NRW’s Resilient Communities Grants programme supports health and well-being with local solutions

Improving health, wellbeing and resilience across Wales through increased participation in nature’s recovery remains a priority for Natural Resources Wales (NRW).

In support of this ambition, NRW launched its £2 million Resilient Communities Grants Programme earlier this year with the aim of providing communities with the opportunities to restore and enhance nature in their local areas, particularly in Wales’ most disadvantaged communities, and those with little access to nature.

The programme attracted 220 applications seeking funding totalling more than £20 million.

Each application was appraised and 21 successful applicants were selected.

Gareth O’Shea, Executive Director of Operations for NRW, said:

“We were impressed by the quality of the applications and are really excited to be working alongside some brilliant people and projects.
“We want this grant funding to help partners and stakeholders to develop resilient communities that are connected to nature and natural beauty and have the capacity to respond and adapt to the climate emergency and environmental challenges and opportunities. 
“Some of these projects are the result of successful collaborations on NRW’s Area Statements, while others are new partnerships. All the projects will deliver on our Area Statement priorities.” (For more information on NRW’s Area Statements, visit Natural Resources Wales / Area Statements)

Organisations from across the country will be supported by this funding. , Examples of some of the diverse and innovative range of projects to benefit include.

  • Connecting Woodlands and People for Wellbeing - This is a Wales-wide project, led by Coed Lleol (the Small Woods Association in Wales) leading innovation and participation in health and wellbeing activities in the outdoors. It supports a network of leaders, mapping access to wellbeing woodlands and nature, raising awareness of outdoor health activities through provision for health professionals while expanding and improving training provision.
  • Get Outdoors - Spending time outside and using nature to overcome the physical, emotional and social upheaval experienced by children and young people is the aim of Get Outdoors, a social enterprise project set up by the NatureQuest Academy, based in the Bridgend area. Get Outdoors provides outdoor activities for children aged between 9 and 13-years-of-age whose anxieties prevent them accessing full time education, allowing them to build relationships and reconnect with their local environment.
  • Elin Dwr - Working with outdoor activity networks and health sector organisations across Pembrokeshire, the Ein Dwr project provides opportunities for people to reconnect with nature and improve their physical and mental health and well-being and promote green behaviours through a programme of outdoor health and citizen science activities and targeted support for networks of activity and health sector organisations.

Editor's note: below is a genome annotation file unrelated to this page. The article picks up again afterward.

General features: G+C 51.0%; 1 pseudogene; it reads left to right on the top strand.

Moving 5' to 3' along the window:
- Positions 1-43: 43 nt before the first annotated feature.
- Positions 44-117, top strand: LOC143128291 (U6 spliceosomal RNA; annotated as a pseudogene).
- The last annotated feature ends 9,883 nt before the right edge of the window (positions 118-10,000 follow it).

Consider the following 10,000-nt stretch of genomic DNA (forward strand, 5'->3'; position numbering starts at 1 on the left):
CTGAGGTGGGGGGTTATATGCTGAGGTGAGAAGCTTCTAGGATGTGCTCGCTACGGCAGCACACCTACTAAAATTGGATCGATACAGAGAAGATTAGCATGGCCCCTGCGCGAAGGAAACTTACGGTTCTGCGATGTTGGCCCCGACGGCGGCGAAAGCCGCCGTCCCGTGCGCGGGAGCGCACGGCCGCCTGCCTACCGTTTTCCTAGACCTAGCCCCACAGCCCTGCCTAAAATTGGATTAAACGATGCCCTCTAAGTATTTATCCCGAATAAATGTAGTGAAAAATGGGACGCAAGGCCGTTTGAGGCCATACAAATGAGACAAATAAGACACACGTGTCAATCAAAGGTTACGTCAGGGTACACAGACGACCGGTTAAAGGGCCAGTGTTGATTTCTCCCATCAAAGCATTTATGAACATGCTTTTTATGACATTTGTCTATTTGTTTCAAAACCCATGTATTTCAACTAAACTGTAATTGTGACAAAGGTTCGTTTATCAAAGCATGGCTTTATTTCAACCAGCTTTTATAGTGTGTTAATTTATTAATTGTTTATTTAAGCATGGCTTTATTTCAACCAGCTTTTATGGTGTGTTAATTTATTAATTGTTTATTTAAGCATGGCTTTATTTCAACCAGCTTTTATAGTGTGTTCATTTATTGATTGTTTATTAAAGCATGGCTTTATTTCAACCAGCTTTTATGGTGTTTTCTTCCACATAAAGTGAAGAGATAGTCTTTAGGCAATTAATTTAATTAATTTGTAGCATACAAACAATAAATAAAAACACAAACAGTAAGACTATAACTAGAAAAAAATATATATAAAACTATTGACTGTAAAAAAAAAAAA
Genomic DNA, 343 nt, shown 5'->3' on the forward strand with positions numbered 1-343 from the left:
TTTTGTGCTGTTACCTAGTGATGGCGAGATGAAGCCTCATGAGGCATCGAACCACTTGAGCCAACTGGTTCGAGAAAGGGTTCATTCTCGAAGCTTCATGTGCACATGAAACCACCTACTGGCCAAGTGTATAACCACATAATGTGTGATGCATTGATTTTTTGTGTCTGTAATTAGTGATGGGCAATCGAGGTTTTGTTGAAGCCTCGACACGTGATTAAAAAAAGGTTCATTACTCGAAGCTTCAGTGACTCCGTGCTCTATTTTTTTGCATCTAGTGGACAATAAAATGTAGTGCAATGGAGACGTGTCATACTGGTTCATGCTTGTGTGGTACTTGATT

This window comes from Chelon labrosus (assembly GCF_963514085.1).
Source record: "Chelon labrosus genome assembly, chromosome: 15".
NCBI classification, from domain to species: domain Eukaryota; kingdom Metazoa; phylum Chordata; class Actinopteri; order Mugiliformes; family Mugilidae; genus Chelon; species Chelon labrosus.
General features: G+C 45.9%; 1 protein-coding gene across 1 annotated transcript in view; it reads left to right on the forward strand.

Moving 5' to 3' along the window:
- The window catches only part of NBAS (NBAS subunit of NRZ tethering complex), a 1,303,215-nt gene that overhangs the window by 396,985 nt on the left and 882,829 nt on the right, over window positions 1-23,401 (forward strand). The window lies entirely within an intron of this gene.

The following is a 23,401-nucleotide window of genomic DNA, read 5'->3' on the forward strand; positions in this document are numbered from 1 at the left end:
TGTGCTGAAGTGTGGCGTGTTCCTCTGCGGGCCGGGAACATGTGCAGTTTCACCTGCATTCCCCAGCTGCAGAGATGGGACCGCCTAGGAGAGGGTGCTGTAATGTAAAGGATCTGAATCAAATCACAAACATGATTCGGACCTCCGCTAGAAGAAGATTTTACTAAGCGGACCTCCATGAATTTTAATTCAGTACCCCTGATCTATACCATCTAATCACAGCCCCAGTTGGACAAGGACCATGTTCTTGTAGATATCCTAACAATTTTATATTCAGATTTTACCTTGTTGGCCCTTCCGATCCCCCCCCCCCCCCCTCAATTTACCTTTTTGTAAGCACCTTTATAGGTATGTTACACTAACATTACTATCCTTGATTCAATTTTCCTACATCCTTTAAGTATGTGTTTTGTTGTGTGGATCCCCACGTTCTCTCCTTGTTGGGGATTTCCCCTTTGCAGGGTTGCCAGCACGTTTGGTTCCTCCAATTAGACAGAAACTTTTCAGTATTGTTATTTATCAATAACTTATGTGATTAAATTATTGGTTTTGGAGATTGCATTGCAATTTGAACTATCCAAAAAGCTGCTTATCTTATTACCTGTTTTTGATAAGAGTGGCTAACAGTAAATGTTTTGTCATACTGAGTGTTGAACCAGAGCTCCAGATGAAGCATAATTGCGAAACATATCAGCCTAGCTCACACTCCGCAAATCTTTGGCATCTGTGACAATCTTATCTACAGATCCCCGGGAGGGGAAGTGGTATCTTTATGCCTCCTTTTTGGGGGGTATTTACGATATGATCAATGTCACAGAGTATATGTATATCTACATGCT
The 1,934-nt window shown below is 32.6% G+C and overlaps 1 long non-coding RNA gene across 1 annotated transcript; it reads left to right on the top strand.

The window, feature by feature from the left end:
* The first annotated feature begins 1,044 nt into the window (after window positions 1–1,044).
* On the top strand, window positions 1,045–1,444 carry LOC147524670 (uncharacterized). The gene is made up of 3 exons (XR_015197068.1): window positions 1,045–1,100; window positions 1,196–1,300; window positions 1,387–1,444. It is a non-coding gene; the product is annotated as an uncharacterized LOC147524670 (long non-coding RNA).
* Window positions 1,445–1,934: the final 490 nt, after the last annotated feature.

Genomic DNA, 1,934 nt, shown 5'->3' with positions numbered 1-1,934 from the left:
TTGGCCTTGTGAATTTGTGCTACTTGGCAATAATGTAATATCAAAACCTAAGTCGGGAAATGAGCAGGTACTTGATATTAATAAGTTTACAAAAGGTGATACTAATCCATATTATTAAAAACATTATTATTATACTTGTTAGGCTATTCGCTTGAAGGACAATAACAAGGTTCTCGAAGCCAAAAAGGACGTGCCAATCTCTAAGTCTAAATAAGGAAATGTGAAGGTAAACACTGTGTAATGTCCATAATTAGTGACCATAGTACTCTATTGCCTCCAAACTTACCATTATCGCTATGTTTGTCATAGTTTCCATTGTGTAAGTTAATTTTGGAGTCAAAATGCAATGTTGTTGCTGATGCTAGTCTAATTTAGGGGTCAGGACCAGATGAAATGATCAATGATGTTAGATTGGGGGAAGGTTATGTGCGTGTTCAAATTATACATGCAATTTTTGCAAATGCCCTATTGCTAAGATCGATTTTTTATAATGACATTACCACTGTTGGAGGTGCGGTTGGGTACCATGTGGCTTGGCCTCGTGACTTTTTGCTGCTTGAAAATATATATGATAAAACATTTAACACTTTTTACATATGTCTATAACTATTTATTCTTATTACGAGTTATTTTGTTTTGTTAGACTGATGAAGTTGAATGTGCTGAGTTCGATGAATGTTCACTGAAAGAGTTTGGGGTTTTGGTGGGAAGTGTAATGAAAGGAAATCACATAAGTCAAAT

• Groundwork North Wales’ Healthy River, Healthy Community Project - In North East Wales, Groundwork North Wales’ Healthy River, Healthy Community Project focusses on the River Clywedog and the King’s Mill green space area of Wrexham. The project will deliver activities designed to improve river habitat and health, educate the community on how to protect rivers, and provide opportunities for people to use and enjoy the natural environment around the river, including volunteer sessions to improve the river environment, citizen science initiatives, family activities and educational opportunities.
  • The Mostyn Gallery’s Undergrowth / Isdyfiant project – This project will develop participants’ deeper connections with the natural environment and support their health and wellbeing, to help nurture and grow resilient communities. Initiatives include a rural artist residency, working with rural communities to develop a collaborative artwork in Blaenau Ffestiniog and Vale of Ffestiniog; a health and wellbeing commission led by an artist, including a series of guided sessions within our regional nature reserves and a free public programme of workshops and talks inspired by these commissions and centred around themes of ecology and the landscape.
  • Opening Doors to the Outdoors, led by Y Bartneriaeth Awyr Agored / The Outdoor Partnership This project will offer five, 10-week adventure intervention programmes across Mid Wales, targeting groups that are struggling with their mental health, have low levels of physical activity, chronic health conditions and additional learning needs. It will provide outdoor, health and social care professionals with the skills to take groups safely into an outdoor setting leading to improved physical and mental health and wellbeing for participants as well as reducing their dependence on health services, improving their connection to nature, and reducing their social isolation.

Gareth O’Shea added:

“The people and environment of Wales are facing numerous challenges which have a direct effect on quality of life and well-being. Our new grants priorities complement our Area Statement priorities and enable us to encourage new collaborative approaches to meet these challenges facing different areas of Wales on a local level.
“This work is part of a wider picture, currently being discussed at the UN Biodiversity Conference (COP15), which recognises how all living things are interdependent
and how nature supports all facets of our lives and addresses the ongoing climate and nature emergencies.
“We will be working closely with the projects to understand how the grant programme is accelerating the change we want to see happen, to increase climate and nature resilience.
“Working with others, we can make change happen.”

For more information on the Resilient Communities Grants Programme and other grants awarded, visit NRW’s website here